Shape idioms

Here are some idioms using shapes.


square meal = a big meal: “After all that travelling, we needed a square meal.”

be back to square one = to be back to where you started: “I don’t feel we’re making any progress – we’re back to square one.”

look someone square in the eye = look at someone directly: “He looked me square in the eye and denied taking the money.”

fair and square = completely fair: “We negotiated the deal fair and square.”

square up to someone = to not be scared of dealing with someone or something difficult: “I’m glad you squared up to him in the meeting – you were definitely right!”

to be square = to be old-fashioned or boring: “She’s so square – she hates doing anything fun!”

square it with someone = to get someone to agree to something: “I don’t know if we can afford a car – we’ll have to square it with the bank first.”

a square peg in a round hole = something that doesn’t fit: “He shouldn’t be the boss – it would be like a square peg in a round hole.”


spiral out of control = a situation that gets worse all the time: “Our costs are spiralling out of control – we have to save money.”


vicious circle = a situation which makes itself worse, so that there is little chance of improvement: “The two sides are locked in a vicious circle of hatred.”

go round in circles = to never get out of a situation: “I feel we’re not getting anywhere – we’re just going round in circles.”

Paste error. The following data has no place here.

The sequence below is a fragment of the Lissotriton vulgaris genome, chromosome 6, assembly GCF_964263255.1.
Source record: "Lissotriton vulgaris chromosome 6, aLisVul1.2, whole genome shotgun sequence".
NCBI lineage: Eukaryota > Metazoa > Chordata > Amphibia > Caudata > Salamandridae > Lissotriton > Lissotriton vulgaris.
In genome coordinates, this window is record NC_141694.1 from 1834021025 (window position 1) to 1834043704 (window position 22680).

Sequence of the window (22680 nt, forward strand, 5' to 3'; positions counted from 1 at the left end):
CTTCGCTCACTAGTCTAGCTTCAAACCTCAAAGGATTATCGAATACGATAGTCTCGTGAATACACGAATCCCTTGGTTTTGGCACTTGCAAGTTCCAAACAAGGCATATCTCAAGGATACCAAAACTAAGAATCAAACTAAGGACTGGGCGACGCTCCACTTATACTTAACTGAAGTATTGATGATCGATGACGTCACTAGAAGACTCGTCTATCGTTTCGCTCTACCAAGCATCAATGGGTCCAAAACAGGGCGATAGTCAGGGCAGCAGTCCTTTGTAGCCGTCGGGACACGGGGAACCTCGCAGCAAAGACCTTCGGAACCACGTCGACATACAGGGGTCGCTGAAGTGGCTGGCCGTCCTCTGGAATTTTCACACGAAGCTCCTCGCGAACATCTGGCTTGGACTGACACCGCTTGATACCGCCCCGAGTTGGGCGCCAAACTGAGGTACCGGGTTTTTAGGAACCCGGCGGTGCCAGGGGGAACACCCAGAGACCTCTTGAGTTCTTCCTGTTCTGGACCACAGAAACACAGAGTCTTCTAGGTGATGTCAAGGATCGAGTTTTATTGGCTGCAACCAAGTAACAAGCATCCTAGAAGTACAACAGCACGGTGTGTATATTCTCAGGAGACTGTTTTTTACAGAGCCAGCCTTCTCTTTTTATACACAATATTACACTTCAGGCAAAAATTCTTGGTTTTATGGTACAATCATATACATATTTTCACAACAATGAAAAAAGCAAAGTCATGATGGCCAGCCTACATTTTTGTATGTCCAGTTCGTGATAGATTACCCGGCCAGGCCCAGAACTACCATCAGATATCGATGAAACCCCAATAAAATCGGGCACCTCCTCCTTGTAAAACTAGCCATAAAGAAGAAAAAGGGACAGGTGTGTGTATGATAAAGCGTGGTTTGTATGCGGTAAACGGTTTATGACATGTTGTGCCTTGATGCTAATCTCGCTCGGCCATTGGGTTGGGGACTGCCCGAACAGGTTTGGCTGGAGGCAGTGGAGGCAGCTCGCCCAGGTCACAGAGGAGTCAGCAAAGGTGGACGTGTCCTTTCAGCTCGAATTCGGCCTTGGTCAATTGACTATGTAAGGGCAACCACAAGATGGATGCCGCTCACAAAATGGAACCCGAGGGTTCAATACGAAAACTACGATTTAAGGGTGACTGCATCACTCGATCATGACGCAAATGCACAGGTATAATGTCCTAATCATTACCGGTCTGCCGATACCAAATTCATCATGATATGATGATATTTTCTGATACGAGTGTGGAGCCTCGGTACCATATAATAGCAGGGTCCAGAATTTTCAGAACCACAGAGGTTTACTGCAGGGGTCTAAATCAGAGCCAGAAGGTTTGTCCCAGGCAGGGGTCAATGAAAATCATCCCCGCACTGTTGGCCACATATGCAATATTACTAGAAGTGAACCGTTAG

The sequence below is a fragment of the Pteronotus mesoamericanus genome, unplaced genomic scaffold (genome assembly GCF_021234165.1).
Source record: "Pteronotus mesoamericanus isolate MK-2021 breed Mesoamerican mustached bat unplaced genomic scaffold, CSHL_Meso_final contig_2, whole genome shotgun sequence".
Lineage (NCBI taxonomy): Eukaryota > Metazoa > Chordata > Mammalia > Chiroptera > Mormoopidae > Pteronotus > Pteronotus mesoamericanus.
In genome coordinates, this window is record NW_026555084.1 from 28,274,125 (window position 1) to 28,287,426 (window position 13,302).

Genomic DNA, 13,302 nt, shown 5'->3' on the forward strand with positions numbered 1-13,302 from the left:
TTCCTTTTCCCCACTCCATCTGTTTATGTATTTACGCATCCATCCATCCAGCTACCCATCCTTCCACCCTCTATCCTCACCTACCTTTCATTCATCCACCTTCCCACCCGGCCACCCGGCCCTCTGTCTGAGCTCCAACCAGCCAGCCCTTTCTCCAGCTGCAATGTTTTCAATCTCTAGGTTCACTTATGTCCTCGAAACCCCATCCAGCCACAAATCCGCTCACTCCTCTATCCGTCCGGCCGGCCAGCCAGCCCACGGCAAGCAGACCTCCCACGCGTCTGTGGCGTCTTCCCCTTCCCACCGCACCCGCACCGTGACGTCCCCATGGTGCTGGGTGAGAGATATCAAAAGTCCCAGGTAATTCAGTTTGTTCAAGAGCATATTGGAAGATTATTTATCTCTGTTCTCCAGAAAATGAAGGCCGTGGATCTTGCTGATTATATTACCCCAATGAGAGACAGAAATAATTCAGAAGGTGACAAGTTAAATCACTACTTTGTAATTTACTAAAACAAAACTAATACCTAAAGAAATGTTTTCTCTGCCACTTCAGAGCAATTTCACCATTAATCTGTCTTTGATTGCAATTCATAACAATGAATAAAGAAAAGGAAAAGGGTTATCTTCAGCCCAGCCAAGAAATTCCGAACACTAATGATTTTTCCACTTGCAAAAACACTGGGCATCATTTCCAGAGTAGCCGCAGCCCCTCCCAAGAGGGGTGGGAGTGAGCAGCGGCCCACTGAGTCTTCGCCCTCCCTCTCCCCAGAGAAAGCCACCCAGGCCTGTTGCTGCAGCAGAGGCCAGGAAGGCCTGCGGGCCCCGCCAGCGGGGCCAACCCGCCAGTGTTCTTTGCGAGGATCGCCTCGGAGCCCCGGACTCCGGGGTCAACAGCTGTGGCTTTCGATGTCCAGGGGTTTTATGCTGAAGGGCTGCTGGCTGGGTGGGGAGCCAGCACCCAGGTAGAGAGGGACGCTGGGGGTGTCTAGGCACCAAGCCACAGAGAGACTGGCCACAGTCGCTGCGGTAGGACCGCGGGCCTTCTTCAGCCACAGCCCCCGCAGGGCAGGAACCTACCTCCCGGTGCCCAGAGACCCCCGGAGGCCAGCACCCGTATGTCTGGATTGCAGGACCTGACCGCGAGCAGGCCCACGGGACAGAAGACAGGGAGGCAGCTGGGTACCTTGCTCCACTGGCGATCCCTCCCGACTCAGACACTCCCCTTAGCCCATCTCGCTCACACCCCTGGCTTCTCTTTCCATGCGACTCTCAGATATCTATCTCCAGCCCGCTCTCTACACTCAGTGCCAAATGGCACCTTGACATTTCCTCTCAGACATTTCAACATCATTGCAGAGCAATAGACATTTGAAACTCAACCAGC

go full circle = to go the whole distance and arrive back in the same place: “The company has now gone full circle and has returned to its original core products.”

move in the same circles = know the same people socially: “I’m afraid I don’t know the Queen personally – we don’t move in the same circles!”


in round figures = to the nearest unit: “In round figures, he earns 80 000 USD.”

round something up or down to the nearest = give the closest even amount: “How much do we owe? Well, to round it up to the nearest dollar, I’d say about 60 USD.”

the first time round = the first time that you did something: “Have you ever lived in London? Yes, the first time round, I was working in a school.”

do the rounds = to be circulating: “There’s a new joke doing the rounds about the President.”

round on someone = to turn on someone: “She suddenly rounded on him and called him a liar.”

a round of sandwiches = two sandwiches (made from two pieces of bread): “She made a few rounds of cheese sandwiches.”

a round of golf = a game of golf: “Fancy a round of golf this evening?”

a round of drinks = a drink for everyone: “It’s my turn to buy a round of drinks. What does everyone want?”